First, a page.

Do you want to be more involved?

You can find excellent records of sea shanties here. If you want to discuss this book or share your opinion you can do it in my Facebook forum here, or below post in the comment section.

Related to the Twelve Sailors Songs or Chanteys v1

John Ashton – Real sailor songs (1891)

W. G. Whittaker – Blow the wind southerly (1921)

Jim Mageean – Heave Away (2020)

John Ashton – Real sailor songs (1891)

John Ashton – Real sailor songs (1891)

The book is a collection of nautical songs and poems, collected by John Ashton. With two hundred woodcut illustrations throughout. Including sections on Sea Fight, Press-gang, Disaster, Ashore, and Love. Including poems entitled The Battle of Trafalgar, Bold Napier, The Lady’s Love for a Sailor, and many more. This book is a masterpiece for many reasons, the first reason being a collection of songs, which cannot be found anywhere but in this book.

The earliest source of some of the songs.

Another reason is that in this book we find the first or one of the earliest versions of the song “Flash Frigates” which is the original of the beautiful song “La Pique” and later “Dreadnought”, which is especially important for Polish fans of sea songs, because it is the parent of a wonderful song, sung by the group Cztery Refy, of course, we are talking about the song “Lśniąca Fregata”.

The last reason is the amazingly beautiful, its huge size (it is the largest book in my collection!), Woodcut illustrations, and the fact that the same top-quality paper and printing method were used as used for printing broadsides. The whole thing is so spectacular that the cheapest online copy of this book costs £ 220, I highly recommend it. Of course, as always, for those interested in particular songs, just contact me and I am able to provide photos of the song you are looking for.

Do you want to be more involved?

You can find excellent records of sea shanties here. If you want to discuss this book or share your opinion you can do it in my Facebook forum here, or below post in the comment section.

Related to the Real sailor songs

W. G. Whittaker – Blow the wind southerly (1921)

Joanna Colcord – Roll And Go – Songs of American Sailormen (1924)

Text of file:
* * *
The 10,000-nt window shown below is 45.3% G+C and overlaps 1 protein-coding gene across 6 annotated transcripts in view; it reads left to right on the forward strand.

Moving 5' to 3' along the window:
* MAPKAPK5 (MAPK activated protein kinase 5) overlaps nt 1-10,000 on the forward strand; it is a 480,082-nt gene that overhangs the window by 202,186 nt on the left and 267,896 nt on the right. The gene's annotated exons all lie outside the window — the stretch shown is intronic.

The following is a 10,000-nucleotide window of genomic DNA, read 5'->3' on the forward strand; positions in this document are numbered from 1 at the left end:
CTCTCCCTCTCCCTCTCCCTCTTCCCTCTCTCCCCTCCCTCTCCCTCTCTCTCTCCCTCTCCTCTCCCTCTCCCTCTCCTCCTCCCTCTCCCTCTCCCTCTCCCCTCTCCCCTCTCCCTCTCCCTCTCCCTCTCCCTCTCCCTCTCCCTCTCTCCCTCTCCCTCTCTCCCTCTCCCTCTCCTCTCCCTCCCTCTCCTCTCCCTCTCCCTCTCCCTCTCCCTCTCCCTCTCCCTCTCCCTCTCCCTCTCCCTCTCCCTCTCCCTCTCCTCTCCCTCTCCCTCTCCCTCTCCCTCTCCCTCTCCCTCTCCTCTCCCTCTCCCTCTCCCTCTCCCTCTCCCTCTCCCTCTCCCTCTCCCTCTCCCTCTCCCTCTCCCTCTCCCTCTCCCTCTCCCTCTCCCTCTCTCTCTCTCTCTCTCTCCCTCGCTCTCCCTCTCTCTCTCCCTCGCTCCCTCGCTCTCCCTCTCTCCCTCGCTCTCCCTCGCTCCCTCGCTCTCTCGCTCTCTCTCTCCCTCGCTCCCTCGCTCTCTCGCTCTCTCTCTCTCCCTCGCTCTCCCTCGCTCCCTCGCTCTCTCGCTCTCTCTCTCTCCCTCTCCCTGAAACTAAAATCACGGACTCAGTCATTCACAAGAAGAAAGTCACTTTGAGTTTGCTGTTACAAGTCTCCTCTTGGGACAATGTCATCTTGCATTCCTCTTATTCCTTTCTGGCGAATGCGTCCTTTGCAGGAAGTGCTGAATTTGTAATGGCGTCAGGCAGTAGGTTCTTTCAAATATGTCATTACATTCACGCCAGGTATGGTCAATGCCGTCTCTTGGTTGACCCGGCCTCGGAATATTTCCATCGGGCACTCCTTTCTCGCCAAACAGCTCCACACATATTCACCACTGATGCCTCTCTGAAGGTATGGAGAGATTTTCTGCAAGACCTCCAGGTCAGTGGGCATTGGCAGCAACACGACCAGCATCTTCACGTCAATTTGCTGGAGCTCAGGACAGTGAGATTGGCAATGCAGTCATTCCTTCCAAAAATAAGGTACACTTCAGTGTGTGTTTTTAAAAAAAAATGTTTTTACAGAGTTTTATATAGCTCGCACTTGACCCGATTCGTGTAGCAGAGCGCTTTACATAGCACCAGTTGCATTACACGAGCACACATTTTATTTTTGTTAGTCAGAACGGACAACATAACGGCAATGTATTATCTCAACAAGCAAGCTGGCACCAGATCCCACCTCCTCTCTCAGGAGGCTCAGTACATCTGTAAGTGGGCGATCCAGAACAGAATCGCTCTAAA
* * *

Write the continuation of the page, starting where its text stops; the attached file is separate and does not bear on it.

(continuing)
Frederick J Davis; Ferris Tozer – Sailors’ songs or “chanties” (3rd Edition) – (1906)

W. G. Whittaker – Blow the wind southerly (1921)

Blow The Wind Southerly – Reprinted by W. G. Whittaker (1921).

Here is a single track release “Blow The Wind Southerly” a reprint of this beautiful song from the book “North Countrie Ballads, Songs and Pipe Tunes”, edited and arranged by W. G. Whittaker. I reached this position through Stan Hugill, who mentioned the origins of “The Fishes”. In his book “Shanties from the Seven Seas” on page 197 of the first edition (1961). Stan Hugill says that this is the original from which the shanties of the same title were made.

As we know about it, this song is undoubtedly a song by Scottish fishermen, but the origin is of course much older, Jim Mageean told me that, It’s a Tyneside song from where He living, the first time this song appeared in print in The Bishoprick Garland (Cuthbert Sharp 1834), and the Northumbrian Minstrelsy ( Bruce & Stokoe 1887), then in Songs and Ballads of Northern England (John Stokoe 1892).

Do you want to be more involved?

You can find excellent records of sea shanties here. If you want to discuss this book or share your opinion you can do it in my Facebook forum here, or below post in the comment section.

Related to the Blow The Wind Southerly

Frederick J Davis; Ferris Tozer – Sailors’ songs or “chanties” (3rd Edition) – (1906)

Joanna Colcord – Roll And Go – Songs of American Sailormen (1924)

John Sampson – The Seven Seas Shanty Book (1927)